Potty training. Part two – the happy ending

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So, potty training, for a while, completely defeated us. I have previously written about our struggles and how nothing we tried seemed to work. Then one Friday morning after another 3 dry days at nursery, little miss got up and said she wanted to do a wee. She went into the bathroom, let me get her seat out, climbed onto the loo and did a wee. I actually thought I was going to burst with pride. Her little face was a picture.

That was nearly 12 weeks ago and she’s been dry ever since. She completely missed out the potty and went straight to the loo. I can’t begin to tell you the relief we all felt when whatever it was in her mind clicked. We thought once she got it, she would have it sussed quite quickly. It was still a surprise just how quickly she was dry after that first wee on the loo at home.

Looking back, I should have been more alert to how our daughter learns new things. Rather than jumping straight in and trying things when she’s not ready, she waits until she’s totally got her head round it then doesn’t look back. She was almost ready to crawl for quite a few weeks. Then one day she did it and was speed crawling almost straight away.

It was a similar pattern with walking. She was pulling herself up on the settee at around 12 months and was standing unaided not long after that. Walking holding on to the furniture wasn’t really her thing but she’d do it holding our hands. Again, she was almost there for quite a few weeks before the big day when she was about 15 months. Just like with crawling, once she was away, there was no stopping her. She was walking, skipping, running, dancing and trying to jump within about a week.

I kept telling other people that she took her time to learn new things until she was completely sure about them, but I don’t think I was actually listening to myself when I said it. If I had I would have been more relaxed about the whole potty training thing. That’s probably the most annoying thing about it. Everyone tells you to relax and it will happen when they’re ready. That is so much easier said than done.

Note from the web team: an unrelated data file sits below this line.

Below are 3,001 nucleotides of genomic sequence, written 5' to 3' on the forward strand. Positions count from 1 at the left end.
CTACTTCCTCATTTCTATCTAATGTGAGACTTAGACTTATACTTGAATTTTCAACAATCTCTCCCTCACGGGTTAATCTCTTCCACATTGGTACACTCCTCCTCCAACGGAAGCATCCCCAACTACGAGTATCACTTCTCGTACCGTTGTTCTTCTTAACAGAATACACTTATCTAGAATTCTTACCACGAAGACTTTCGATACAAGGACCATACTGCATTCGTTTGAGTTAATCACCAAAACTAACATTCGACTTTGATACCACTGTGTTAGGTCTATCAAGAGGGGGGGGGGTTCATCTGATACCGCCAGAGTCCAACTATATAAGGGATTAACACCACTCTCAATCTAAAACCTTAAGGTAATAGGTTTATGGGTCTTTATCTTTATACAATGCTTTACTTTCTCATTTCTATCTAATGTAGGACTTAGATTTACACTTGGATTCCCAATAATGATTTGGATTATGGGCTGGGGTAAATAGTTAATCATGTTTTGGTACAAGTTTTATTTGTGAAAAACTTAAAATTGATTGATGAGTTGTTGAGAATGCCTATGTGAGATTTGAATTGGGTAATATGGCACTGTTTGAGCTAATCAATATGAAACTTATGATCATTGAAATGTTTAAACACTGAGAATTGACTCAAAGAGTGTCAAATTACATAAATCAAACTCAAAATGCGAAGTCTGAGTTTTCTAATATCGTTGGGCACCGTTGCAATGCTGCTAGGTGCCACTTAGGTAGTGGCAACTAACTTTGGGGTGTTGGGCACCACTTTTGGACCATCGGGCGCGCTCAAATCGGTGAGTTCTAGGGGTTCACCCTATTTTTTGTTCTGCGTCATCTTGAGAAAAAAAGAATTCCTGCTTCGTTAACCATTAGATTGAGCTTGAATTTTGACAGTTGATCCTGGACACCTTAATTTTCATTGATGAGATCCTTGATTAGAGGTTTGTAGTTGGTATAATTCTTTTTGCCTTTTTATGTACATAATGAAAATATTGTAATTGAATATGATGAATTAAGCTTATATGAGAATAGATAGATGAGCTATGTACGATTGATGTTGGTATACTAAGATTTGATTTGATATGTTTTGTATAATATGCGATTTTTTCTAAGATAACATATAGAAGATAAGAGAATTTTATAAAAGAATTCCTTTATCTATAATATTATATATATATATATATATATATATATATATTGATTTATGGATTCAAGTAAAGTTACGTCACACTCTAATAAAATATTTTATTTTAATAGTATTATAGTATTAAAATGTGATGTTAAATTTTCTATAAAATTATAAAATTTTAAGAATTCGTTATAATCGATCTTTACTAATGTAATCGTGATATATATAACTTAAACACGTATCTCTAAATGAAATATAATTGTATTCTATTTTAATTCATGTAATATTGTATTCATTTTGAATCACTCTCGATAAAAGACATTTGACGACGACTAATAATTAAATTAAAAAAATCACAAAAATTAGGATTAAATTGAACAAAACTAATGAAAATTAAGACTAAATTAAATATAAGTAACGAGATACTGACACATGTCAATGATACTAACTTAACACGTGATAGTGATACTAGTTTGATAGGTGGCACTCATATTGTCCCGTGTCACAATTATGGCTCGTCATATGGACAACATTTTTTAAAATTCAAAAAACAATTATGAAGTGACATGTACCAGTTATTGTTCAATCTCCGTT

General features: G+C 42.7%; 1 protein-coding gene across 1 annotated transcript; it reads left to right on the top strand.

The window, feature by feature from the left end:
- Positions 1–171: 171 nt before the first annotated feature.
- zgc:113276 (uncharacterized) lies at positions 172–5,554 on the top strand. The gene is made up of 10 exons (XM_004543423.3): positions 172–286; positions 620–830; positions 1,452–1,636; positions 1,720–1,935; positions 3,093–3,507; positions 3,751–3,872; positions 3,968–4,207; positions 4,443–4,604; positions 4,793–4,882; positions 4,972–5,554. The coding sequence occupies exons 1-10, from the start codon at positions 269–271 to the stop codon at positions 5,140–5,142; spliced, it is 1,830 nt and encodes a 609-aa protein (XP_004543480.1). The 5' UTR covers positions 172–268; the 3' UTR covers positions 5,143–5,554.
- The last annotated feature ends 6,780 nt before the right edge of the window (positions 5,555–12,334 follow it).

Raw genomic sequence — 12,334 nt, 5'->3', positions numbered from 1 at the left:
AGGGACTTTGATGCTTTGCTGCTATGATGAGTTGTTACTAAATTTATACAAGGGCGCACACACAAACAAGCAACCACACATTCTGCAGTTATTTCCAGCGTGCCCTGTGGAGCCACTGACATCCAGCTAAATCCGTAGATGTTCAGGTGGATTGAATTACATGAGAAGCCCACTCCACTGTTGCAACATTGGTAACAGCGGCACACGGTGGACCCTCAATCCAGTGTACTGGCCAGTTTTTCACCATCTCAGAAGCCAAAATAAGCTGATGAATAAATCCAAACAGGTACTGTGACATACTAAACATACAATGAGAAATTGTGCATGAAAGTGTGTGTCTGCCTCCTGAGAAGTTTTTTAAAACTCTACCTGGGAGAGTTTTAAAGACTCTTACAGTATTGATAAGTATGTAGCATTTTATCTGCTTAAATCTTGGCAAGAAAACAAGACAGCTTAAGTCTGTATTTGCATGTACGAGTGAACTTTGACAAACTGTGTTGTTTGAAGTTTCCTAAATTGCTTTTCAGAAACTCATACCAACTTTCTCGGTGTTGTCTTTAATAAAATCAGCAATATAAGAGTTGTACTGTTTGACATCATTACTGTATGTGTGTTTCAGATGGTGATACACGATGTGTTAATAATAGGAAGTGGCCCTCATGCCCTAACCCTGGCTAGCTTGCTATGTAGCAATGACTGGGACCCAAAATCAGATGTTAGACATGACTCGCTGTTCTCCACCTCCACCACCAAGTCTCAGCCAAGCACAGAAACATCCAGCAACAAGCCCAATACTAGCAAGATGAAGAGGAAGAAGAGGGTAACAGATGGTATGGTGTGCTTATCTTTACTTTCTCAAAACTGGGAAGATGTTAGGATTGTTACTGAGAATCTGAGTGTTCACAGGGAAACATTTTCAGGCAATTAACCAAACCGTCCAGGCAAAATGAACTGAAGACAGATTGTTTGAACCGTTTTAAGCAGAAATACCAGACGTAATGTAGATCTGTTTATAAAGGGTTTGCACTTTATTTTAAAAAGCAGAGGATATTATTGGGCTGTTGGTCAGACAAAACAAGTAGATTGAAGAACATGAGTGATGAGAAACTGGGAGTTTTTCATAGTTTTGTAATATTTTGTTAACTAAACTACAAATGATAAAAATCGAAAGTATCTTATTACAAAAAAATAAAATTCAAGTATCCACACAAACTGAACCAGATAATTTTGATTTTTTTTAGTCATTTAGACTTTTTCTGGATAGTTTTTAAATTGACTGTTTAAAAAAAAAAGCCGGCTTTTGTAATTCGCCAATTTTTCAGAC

All kids develop differently

I did get caught up in worrying she was very late to still be in nappies at 3 and a bit. One comment from someone at work asking me if I was stupid for not having our daughter potty trained when she was 2, will live with me forever. The simple answer is, every single child is different. Yes, broadly speaking they will develop at about the same rate and do certain things at about a certain age. But if they don’t, it’s not the end of the world.

When she’s earned her first million and bought her parents the Huf Haus we’ve always dreamed of, we won’t be thinking, “if only she had been potty trained at 2”. In the grand scheme of things, doing things a bit later really doesn’t matter. It won’t affect her future that she was 3 and a bit when she sussed potty training. Similarly, it doesn’t mean that a child who is potty trained at under 2 will be more successful in life.

On the outside, I think we did quite a good job of staying calm with little miss. We tried to focus as much as possible on praising the smallest success even though we just wanted to scream a lot of the time. Screaming into a glass of wine (or 2) when she went to bed helped.

We had pretty much every potty in every design, but she just didn’t associate that with doing a wee. She loved Princess Polly but she just wouldn’t wee on a potty.

Success at last

There wasn’t a secret formula to her success. She just did it when she’s worked it out for herself. I think because our loo wasn’t exactly the same as the one at nursery, for a while she didn’t think they did the same thing so didn’t know where to do a wee at home. Once the penny dropped that our loo was the same as nursery’s, it was just bigger, there was no looking back.